What is important about Beta-selection in T-cell development?
It is the first checkpoint (Checkpoint #1) in T-cell production.
What percentage of DP cells in the thymocyte population?
What developmental steps occur to double positive T-cells? What perecentage go on to become SP T-cells?
DP T-cells have both CD4 adn CD8 expressed on their surfaces. During development 95% of these cells will die because the fail to recognize self MHC. The cells that react to self antigens are also deleted. (Checkpoint 2)
What are the structural characteristics of SP cells?
CD4+CD8- or CD4-CD8+ T-cells that have high levels of CD3 and a functional TCR. Functionally mature and destined to leave the thymus
Are there more CD4 or CD8 T-cells
In a ration of about 2:1, There are more CD4 T-cells than CD8 T-cells.
What method do we use to track T-cell development?
Flow cytometry which detects surface antigens using fluorescently-tagged antibodies that target either CD4 or CD8. Can also use CD44 and CD25 to classify double negative T-cells
When using flow cytometry of double negative T-cells what are the axis of the graph and which are the most mature and immature cells?
CD44 and CD25 are the axis. CD44+ CD25- are the least mature, then DP, then CD44- CD25+, the most mature DN
What proteins are expressed on the surface of T-cells that undergo B-gene rearrangement?
CD44-/CD25+. DN3 cells. This is checkpoint 1, RAG are imporant for joining the different segments together.
Where does checkpoint two occur?
after a functional pre-tcr is put on the surface, between the DP and SP stages. This is where the cells undergo both positive and negative selection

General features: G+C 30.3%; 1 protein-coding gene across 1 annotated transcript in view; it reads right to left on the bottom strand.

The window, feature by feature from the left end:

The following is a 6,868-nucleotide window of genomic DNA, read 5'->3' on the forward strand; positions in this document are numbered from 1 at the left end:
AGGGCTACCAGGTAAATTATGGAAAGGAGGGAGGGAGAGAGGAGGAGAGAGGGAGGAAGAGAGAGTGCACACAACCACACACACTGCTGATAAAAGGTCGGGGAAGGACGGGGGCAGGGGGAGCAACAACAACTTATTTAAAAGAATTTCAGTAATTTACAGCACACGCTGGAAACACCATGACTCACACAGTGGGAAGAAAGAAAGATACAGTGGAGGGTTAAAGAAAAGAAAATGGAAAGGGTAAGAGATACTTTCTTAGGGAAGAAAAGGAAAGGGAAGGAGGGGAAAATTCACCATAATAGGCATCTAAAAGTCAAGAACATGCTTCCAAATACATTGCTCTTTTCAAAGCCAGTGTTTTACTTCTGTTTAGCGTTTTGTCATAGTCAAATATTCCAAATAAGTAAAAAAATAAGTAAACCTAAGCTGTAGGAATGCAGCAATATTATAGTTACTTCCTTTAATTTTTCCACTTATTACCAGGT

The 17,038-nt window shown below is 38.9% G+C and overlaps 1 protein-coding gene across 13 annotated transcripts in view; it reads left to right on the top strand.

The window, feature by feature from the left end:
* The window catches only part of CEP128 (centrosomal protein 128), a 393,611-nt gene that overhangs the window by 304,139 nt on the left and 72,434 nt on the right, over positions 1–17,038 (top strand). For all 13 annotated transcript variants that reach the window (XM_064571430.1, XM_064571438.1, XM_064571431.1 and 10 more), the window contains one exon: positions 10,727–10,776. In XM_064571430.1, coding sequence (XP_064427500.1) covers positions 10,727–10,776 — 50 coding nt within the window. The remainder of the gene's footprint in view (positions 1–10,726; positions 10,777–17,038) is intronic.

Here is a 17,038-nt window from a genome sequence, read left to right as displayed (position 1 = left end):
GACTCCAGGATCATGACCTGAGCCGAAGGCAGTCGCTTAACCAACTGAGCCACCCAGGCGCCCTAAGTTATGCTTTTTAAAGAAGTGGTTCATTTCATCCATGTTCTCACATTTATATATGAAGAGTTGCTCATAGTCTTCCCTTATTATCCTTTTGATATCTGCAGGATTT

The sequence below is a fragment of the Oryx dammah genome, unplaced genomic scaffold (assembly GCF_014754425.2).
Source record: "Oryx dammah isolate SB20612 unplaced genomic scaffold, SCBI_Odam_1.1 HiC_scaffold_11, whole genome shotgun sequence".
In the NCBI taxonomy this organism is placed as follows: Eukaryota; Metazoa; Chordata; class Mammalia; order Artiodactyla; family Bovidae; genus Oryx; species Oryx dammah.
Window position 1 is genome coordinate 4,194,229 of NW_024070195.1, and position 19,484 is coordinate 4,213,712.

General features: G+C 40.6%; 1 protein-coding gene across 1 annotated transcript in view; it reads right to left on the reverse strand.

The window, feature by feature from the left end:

The process of B-chain gene rearrangement is very similar to what process?
Ig gene rearrangement
What is the goal of B-chain gene rearrangement?
produce a functional B-chain that is capable of pairing with pre-alpha chain.
When is the pre-alpha chain expressed?
It is constituitively expressed. It rearranges during the DP phase.
What occurs once the rearranged B-chain and the pre-alpha chain come together?
Brought to the surface of the cell. Spontaneous signalling occurs. Lck, RAGs, ZAP 70, LAT pathways are turned on. gene transcription turned on as well.
How does the membrane bound pre-TCR affect the survival of the T-cell?
It sends signals that the T-cell should survive.
Omenn's Syndrome
In the SCID (Severe Combined Immunodeficiency Diseases) family. Due to a lack of RAGs, so you can't recombine Beta chain no pre-TCR formed, B-cell rearrangement also affected, prone to opportunistic diseases
What does the TCR need to transmt signals internally?
CD3 complex
List the steps involved in preTCR signaling>
Lck phosphorylates CD3 ITAM, ZAP 70 recruited, Lck phosphorylates ZAP70. ZAP 70 then recruits other signaling molecules
What portion of the CD3 complex are responsible for transmitting signals?
ITAMs, in the cytoplasmic domain. Site of phosphorylation
What molecule activates the ITAMs of the CD3 complex?
Lck, tethered membrane that phosphorylates the tyrosine residues of the ITAMs
Once the ITAMs are phosphorylated what happens?
ZAP 70 is recruited and phosphorylated and it phosphorylates other ITAMs
ZAP 70 altered. blocks ability to generate T cells, prone to opportunistic diseases
What is one of the most important molecules that ZAP 70 phosphorylates?
LAT adaptor molecule. Serves as a docking site for other signaling molecules.
What does positive and negative selection do?
ascertain whether the alpha chain has been functionally rearranged so it may pair with the Beta chain to form a mature TCR. Generate a TCR that recognizes self MHC.
How is specificity of the TCR assessed?
Has to recognize peptide in context of MHC molecules. If TCR doesn't fit, no signaling cell death occurs.
If the TCR and MHC interact during development what determines the fate of the cell?
Either distinct positive and negative signals or intesitiy and duration determines fate.
What are the fates during the DP stage?
1. T-cell death by neglect, can't recognize MHC
2. TCR has good MHC recognition, but low affinity inteaction with self antigen, survives via positive selection
3. TCH has good MHC recognition and tight fit with antigen, death by neg. selection